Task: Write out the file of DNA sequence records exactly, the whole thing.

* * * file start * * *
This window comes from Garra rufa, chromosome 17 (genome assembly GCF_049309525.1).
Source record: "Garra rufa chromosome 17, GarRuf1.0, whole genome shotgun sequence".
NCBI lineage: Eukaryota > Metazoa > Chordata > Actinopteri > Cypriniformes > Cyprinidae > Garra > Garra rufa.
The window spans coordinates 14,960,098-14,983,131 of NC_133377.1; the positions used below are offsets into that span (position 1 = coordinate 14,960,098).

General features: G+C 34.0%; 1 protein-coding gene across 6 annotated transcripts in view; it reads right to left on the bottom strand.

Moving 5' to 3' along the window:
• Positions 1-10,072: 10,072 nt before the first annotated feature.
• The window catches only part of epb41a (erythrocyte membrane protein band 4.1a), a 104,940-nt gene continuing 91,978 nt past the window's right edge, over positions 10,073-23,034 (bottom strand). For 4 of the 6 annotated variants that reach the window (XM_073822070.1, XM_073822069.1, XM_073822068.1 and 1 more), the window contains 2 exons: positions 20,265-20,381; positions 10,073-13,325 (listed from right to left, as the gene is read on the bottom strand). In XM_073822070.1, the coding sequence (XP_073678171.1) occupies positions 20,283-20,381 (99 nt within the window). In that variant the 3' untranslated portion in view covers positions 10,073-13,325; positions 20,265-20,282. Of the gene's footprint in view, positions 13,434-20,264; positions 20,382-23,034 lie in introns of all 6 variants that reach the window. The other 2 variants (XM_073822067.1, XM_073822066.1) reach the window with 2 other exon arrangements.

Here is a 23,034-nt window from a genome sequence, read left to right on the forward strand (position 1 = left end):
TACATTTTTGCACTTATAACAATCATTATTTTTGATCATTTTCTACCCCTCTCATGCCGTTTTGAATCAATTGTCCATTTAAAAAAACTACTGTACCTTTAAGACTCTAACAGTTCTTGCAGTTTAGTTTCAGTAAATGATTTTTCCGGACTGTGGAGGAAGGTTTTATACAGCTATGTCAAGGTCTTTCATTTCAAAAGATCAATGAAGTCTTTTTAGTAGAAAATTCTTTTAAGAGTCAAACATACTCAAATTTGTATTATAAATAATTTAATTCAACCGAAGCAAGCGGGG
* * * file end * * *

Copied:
This window comes from Garra rufa, chromosome 17 (genome assembly GCF_049309525.1).
Source record: "Garra rufa chromosome 17, GarRuf1.0, whole genome shotgun sequence".
NCBI lineage: Eukaryota > Metazoa > Chordata > Actinopteri > Cypriniformes > Cyprinidae > Garra > Garra rufa.
The window spans coordinates 14,960,098-14,983,131 of NC_133377.1; the positions used below are offsets into that span (position 1 = coordinate 14,960,098).

General features: G+C 34.0%; 1 protein-coding gene across 6 annotated transcripts in view; it reads right to left on the bottom strand.

Moving 5' to 3' along the window:
• Positions 1-10,072: 10,072 nt before the first annotated feature.
• The window catches only part of epb41a (erythrocyte membrane protein band 4.1a), a 104,940-nt gene continuing 91,978 nt past the window's right edge, over positions 10,073-23,034 (bottom strand). For 4 of the 6 annotated variants that reach the window (XM_073822070.1, XM_073822069.1, XM_073822068.1 and 1 more), the window contains 2 exons: positions 20,265-20,381; positions 10,073-13,325 (listed from right to left, as the gene is read on the bottom strand). In XM_073822070.1, the coding sequence (XP_073678171.1) occupies positions 20,283-20,381 (99 nt within the window). In that variant the 3' untranslated portion in view covers positions 10,073-13,325; positions 20,265-20,282. Of the gene's footprint in view, positions 13,434-20,264; positions 20,382-23,034 lie in introns of all 6 variants that reach the window. The other 2 variants (XM_073822067.1, XM_073822066.1) reach the window with 2 other exon arrangements.

Here is a 23,034-nt window from a genome sequence, read left to right on the forward strand (position 1 = left end):
TACATTTTTGCACTTATAACAATCATTATTTTTGATCATTTTCTACCCCTCTCATGCCGTTTTGAATCAATTGTCCATTTAAAAAAACTACTGTACCTTTAAGACTCTAACAGTTCTTGCAGTTTAGTTTCAGTAAATGATTTTTCCGGACTGTGGAGGAAGGTTTTATACAGCTATGTCAAGGTCTTTCATTTCAAAAGATCAATGAAGTCTTTTTAGTAGAAAATTCTTTTAAGAGTCAAACATACTCAAATTTGTATTATAAATAATTTAATTCAACCGAAGCAAGCGGGG